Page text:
Armed with warm plates, we start with sensible green salad, simple creamy coleslaw and a mango 'n' shredded iceberg salad that's good enough to be on the à la carte lineup. We follow with surprisingly light spinach pakoras, their chickpea batter remarkably grease-free, before moving on to somewhat dry and salty tandoori chicken legs.
Both chicken curry and lamb bhuna feature slow-cooked meat in gently curried gravy, while chana masala and mushroom mattar won't frighten any spice-phobic vegetarian. Rice pulao comes biryani-style, and a steady supply of naan arrives nicely blistered from the oven.
A generous selection of condiments - sweet chutney, lime pickle, coriander sauce - add further layers of flavour. To finish, we knock off an additional plateful of delish gulab jamon fritters in syrup, perfunctory rice pudding and an unusually eggy fruit custard.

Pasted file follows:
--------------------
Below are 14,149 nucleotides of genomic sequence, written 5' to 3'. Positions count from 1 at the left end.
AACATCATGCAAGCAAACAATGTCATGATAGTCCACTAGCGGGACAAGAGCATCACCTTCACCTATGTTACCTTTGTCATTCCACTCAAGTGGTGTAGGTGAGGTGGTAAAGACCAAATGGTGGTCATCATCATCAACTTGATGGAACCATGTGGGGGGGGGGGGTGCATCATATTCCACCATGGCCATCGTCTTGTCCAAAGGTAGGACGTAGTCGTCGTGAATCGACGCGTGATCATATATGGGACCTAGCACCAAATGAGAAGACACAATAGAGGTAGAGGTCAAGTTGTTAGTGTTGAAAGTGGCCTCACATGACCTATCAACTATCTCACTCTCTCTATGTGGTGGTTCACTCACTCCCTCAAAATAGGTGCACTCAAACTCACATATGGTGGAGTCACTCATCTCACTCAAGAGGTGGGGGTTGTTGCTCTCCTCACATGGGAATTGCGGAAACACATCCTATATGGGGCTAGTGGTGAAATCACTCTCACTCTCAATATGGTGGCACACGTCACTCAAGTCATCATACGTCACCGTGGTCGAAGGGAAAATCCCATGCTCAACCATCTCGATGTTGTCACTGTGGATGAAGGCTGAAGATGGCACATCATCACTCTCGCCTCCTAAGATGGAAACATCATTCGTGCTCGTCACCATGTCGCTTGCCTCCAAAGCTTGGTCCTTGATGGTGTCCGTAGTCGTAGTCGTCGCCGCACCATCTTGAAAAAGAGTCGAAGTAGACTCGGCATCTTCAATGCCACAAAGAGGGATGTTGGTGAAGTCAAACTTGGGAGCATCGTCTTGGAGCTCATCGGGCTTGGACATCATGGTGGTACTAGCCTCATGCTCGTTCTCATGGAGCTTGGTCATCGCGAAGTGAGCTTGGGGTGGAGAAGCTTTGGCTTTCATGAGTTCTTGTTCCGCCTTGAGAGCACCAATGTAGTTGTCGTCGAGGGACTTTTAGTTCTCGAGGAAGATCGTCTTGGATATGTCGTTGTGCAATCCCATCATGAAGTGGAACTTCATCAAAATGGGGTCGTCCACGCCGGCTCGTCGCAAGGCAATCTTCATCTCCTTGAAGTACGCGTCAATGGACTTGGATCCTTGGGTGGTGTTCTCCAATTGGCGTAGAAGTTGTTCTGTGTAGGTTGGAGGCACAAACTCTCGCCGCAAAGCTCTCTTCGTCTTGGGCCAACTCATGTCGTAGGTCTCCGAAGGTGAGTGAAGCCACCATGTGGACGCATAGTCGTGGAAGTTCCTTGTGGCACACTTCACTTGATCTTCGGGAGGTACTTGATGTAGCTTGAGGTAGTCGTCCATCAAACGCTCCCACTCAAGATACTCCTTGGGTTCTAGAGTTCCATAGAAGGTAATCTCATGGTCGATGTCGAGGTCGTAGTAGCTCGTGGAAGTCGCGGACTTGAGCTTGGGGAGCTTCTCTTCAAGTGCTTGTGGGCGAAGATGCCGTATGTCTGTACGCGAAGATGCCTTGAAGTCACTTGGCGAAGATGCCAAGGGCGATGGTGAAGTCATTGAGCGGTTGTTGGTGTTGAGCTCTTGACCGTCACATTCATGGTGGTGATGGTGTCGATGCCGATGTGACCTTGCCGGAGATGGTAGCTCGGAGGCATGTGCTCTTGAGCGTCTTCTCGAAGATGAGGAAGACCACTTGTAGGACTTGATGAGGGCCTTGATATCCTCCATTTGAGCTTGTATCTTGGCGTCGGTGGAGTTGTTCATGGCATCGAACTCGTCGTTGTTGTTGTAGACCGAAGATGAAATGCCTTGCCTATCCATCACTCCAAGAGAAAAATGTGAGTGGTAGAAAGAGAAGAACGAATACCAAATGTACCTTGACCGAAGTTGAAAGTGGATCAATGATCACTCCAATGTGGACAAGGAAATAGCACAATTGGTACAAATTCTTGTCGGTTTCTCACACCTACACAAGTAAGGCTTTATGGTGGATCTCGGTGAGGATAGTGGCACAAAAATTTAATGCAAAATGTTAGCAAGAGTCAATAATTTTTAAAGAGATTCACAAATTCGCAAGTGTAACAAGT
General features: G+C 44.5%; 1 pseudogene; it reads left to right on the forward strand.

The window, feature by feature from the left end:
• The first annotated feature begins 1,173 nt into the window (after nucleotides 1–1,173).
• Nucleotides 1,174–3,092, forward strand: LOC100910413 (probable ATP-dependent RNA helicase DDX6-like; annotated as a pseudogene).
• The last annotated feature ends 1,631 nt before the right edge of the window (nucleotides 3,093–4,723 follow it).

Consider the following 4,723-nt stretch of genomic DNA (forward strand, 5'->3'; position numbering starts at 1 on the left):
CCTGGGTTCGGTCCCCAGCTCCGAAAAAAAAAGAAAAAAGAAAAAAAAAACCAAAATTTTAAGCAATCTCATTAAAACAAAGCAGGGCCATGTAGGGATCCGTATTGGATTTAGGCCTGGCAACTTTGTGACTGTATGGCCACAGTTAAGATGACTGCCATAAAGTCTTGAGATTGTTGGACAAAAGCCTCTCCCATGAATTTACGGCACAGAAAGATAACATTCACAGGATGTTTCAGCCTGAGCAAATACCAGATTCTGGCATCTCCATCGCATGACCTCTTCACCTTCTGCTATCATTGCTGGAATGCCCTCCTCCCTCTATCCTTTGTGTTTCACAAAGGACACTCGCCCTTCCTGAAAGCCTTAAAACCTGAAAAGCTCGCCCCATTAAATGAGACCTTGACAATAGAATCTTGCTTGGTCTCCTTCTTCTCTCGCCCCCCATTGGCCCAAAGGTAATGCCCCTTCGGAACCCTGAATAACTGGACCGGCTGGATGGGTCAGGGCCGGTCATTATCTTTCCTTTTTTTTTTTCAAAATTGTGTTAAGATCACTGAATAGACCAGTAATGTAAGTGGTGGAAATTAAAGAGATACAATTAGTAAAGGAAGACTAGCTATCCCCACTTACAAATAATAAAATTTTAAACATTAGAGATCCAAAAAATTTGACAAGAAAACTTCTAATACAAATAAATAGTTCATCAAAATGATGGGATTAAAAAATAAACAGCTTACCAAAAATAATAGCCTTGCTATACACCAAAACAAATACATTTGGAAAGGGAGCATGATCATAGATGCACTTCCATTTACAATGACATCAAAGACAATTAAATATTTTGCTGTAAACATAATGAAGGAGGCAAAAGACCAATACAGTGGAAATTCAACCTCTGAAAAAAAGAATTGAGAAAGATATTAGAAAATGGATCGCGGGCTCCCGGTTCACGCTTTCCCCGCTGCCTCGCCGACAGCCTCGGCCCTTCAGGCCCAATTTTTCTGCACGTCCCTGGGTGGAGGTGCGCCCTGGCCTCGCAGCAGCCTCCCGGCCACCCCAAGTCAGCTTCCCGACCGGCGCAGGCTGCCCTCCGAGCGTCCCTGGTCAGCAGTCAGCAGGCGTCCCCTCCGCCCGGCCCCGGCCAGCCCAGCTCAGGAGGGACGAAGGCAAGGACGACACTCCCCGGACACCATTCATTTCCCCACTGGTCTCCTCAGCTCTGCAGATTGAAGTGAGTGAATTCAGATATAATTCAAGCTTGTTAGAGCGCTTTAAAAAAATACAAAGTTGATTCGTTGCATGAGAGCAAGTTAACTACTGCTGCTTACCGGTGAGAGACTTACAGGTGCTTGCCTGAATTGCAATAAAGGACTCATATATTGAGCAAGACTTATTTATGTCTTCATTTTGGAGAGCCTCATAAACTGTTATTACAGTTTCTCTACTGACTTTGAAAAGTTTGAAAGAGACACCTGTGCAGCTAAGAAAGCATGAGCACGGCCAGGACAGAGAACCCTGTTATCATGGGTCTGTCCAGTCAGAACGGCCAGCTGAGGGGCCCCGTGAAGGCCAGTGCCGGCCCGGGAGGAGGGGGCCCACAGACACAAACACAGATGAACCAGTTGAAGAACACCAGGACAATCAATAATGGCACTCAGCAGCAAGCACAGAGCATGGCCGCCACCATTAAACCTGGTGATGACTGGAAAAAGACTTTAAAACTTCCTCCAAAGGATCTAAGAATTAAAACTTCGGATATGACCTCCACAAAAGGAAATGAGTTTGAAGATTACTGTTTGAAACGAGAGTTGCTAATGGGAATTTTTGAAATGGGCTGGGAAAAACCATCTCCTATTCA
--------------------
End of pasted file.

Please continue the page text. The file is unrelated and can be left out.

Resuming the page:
Other than the tandoori chicken, the only disappointment has been a rather watery lassi that tastes mostly of mango juice and ice ($2.75).
After an ill-advised and extremely short period as a Greek restaurant, the space that once housed Dinah Koo's popular Tiger Lily morphed into India Palace about a year ago. Despite my earlier suspicions, India Palace does not share a kitchen with its next door neighbour. For the record, Little India is owned by the Sri Lankan Selvarasa family. Palace is presided over by Calcutta-born Niranjan Sarker.
Except for the crowd, India Palace could be Little India's identical twin: beige walls, red and white table coverings, soothing sitars on the soundtrack. Servers are friendly as well.
From a similar steam table set-up, we start with an array of roughage that includes a doppleganger for Little India's mango salad. Of the mains, tandoori chicken is moist and tangy from yogurt, the lamb bhuna sweetly tender. Puréed saag paneer gets garnished with slivered almonds, while aloo gobi finds al dente cauliflower and potato in mild curry. Sizable butterflied shrimp swim in a lovely curried sauce, its accompanying sweet pepper and onion equally firm. In fact, most of Palace's curries taste fresher. Lassis ($3.50) are creamier, too, though plates are cold.